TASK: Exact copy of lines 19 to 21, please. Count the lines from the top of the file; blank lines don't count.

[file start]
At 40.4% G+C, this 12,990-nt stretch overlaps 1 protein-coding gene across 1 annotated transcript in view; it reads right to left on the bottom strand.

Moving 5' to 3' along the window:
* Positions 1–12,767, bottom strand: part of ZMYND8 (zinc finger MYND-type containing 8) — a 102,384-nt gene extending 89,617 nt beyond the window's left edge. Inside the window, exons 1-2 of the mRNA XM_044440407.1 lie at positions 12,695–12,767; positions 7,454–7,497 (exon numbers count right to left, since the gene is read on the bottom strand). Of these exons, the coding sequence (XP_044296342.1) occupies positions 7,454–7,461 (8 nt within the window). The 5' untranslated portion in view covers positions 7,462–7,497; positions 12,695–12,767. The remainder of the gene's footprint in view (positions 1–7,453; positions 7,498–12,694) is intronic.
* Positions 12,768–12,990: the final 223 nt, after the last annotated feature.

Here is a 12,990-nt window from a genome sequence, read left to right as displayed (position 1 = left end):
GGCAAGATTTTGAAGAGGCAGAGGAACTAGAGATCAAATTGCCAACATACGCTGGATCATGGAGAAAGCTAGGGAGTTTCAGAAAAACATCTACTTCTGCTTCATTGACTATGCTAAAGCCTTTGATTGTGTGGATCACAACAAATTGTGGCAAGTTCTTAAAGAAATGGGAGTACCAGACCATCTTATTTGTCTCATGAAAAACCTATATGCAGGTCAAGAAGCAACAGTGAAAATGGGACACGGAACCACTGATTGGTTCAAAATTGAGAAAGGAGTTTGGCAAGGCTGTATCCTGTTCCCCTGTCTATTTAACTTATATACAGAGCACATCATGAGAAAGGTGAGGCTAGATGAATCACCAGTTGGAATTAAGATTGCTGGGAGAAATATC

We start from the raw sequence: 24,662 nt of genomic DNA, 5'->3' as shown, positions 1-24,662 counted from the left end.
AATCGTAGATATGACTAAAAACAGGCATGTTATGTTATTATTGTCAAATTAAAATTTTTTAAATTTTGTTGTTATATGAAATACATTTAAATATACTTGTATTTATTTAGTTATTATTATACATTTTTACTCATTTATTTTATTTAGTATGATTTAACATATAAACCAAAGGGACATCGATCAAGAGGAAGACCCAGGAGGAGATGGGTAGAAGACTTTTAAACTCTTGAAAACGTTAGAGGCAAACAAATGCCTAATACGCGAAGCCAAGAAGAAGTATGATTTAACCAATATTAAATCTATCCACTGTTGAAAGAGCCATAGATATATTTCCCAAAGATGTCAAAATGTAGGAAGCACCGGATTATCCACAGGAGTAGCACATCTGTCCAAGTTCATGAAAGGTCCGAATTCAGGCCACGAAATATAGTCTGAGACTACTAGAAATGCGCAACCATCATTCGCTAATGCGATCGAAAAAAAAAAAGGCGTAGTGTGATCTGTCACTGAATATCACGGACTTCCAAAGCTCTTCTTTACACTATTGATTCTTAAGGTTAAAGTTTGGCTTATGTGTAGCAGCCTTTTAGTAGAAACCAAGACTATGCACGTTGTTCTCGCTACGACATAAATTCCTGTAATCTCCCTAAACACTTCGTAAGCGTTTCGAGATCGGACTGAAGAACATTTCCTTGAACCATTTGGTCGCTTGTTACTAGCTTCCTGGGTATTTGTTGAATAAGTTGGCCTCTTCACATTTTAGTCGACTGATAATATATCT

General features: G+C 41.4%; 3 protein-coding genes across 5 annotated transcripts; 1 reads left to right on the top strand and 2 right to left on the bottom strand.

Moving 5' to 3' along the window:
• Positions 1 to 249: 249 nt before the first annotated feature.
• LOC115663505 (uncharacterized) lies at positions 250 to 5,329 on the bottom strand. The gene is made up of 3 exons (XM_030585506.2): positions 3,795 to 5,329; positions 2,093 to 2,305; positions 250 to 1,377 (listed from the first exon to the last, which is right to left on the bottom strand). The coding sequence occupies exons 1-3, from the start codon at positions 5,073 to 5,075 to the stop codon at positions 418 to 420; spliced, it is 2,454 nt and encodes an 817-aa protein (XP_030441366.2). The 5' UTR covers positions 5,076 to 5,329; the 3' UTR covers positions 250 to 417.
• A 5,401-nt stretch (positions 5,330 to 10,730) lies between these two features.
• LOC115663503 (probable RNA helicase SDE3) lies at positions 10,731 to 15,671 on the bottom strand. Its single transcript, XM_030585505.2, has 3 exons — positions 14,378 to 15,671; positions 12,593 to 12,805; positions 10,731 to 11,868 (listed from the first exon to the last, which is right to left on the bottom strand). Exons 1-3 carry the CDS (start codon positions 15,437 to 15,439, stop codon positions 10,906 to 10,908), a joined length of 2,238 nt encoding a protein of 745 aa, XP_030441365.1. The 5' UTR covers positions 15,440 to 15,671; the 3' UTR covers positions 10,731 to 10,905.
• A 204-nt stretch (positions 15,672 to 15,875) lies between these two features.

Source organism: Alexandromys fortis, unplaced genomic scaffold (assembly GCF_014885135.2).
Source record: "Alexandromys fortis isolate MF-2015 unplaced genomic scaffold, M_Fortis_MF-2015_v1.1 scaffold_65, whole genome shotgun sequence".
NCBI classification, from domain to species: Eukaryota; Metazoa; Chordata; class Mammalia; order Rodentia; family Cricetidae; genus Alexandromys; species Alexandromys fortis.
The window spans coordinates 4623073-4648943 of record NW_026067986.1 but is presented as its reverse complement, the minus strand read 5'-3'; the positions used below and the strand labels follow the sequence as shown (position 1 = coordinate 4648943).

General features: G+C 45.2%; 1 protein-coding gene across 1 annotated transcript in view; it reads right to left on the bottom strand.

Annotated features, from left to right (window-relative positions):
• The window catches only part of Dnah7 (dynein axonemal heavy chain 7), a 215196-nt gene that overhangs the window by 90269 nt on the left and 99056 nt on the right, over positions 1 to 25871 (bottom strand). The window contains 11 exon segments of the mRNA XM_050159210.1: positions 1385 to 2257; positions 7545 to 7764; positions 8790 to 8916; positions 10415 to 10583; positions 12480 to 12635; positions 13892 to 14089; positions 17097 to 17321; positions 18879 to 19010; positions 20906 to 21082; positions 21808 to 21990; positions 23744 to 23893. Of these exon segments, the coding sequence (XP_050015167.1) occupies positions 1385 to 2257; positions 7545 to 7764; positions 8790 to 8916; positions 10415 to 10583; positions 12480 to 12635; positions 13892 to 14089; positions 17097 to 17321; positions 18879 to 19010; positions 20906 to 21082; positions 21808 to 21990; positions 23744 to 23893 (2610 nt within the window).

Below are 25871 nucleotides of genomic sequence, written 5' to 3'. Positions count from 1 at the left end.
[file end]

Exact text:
The window spans coordinates 4623073-4648943 of record NW_026067986.1 but is presented as its reverse complement, the minus strand read 5'-3'; the positions used below and the strand labels follow the sequence as shown (position 1 = coordinate 4648943).

General features: G+C 45.2%; 1 protein-coding gene across 1 annotated transcript in view; it reads right to left on the bottom strand.

Annotated features, from left to right (window-relative positions):